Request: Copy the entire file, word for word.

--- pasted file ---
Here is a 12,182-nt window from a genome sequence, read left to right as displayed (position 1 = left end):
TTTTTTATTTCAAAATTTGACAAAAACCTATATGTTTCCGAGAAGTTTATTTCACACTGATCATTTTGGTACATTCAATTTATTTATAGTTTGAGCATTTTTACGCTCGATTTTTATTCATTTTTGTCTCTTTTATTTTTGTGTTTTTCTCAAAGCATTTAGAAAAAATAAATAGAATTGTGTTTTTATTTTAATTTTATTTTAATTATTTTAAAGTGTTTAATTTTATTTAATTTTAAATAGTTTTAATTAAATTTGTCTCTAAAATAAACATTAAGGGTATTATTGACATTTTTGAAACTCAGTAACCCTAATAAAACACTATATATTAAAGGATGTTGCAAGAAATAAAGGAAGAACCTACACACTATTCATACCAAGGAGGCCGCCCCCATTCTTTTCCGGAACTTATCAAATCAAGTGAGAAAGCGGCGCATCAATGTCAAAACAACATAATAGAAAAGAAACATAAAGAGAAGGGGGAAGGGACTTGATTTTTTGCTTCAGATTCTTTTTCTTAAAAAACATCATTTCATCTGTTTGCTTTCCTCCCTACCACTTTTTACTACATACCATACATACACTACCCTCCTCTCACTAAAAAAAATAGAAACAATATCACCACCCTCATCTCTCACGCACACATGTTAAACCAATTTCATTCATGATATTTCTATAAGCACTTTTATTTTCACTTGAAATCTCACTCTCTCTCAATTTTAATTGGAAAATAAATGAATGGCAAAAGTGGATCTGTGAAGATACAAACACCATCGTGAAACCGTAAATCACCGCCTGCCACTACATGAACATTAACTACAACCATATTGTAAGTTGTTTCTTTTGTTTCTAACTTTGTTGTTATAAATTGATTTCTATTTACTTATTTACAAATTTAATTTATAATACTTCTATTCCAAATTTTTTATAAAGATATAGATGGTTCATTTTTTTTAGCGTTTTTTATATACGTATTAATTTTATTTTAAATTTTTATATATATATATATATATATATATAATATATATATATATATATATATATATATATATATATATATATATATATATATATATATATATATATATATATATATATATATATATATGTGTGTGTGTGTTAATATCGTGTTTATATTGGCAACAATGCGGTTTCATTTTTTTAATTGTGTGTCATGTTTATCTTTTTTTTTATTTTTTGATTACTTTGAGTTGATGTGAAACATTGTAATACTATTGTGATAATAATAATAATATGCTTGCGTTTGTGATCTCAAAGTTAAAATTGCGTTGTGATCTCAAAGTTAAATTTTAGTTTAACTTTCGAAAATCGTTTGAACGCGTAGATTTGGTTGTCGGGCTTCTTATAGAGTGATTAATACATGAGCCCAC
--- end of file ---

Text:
Here is a 12,182-nt window from a genome sequence, read left to right as displayed (position 1 = left end):
TTTTTTATTTCAAAATTTGACAAAAACCTATATGTTTCCGAGAAGTTTATTTCACACTGATCATTTTGGTACATTCAATTTATTTATAGTTTGAGCATTTTTACGCTCGATTTTTATTCATTTTTGTCTCTTTTATTTTTGTGTTTTTCTCAAAGCATTTAGAAAAAATAAATAGAATTGTGTTTTTATTTTAATTTTATTTTAATTATTTTAAAGTGTTTAATTTTATTTAATTTTAAATAGTTTTAATTAAATTTGTCTCTAAAATAAACATTAAGGGTATTATTGACATTTTTGAAACTCAGTAACCCTAATAAAACACTATATATTAAAGGATGTTGCAAGAAATAAAGGAAGAACCTACACACTATTCATACCAAGGAGGCCGCCCCCATTCTTTTCCGGAACTTATCAAATCAAGTGAGAAAGCGGCGCATCAATGTCAAAACAACATAATAGAAAAGAAACATAAAGAGAAGGGGGAAGGGACTTGATTTTTTGCTTCAGATTCTTTTTCTTAAAAAACATCATTTCATCTGTTTGCTTTCCTCCCTACCACTTTTTACTACATACCATACATACACTACCCTCCTCTCACTAAAAAAAATAGAAACAATATCACCACCCTCATCTCTCACGCACACATGTTAAACCAATTTCATTCATGATATTTCTATAAGCACTTTTATTTTCACTTGAAATCTCACTCTCTCTCAATTTTAATTGGAAAATAAATGAATGGCAAAAGTGGATCTGTGAAGATACAAACACCATCGTGAAACCGTAAATCACCGCCTGCCACTACATGAACATTAACTACAACCATATTGTAAGTTGTTTCTTTTGTTTCTAACTTTGTTGTTATAAATTGATTTCTATTTACTTATTTACAAATTTAATTTATAATACTTCTATTCCAAATTTTTTATAAAGATATAGATGGTTCATTTTTTTTAGCGTTTTTTATATACGTATTAATTTTATTTTAAATTTTTATATATATATATATATATATATATAATATATATATATATATATATATATATATATATATATATATATATATATATATATATATATATATATATATATATATATATATATATATGTGTGTGTGTGTTAATATCGTGTTTATATTGGCAACAATGCGGTTTCATTTTTTTAATTGTGTGTCATGTTTATCTTTTTTTTTATTTTTTGATTACTTTGAGTTGATGTGAAACATTGTAATACTATTGTGATAATAATAATAATATGCTTGCGTTTGTGATCTCAAAGTTAAAATTGCGTTGTGATCTCAAAGTTAAATTTTAGTTTAACTTTCGAAAATCGTTTGAACGCGTAGATTTGGTTGTCGGGCTTCTTATAGAGTGATTAATACATGAGCCCAC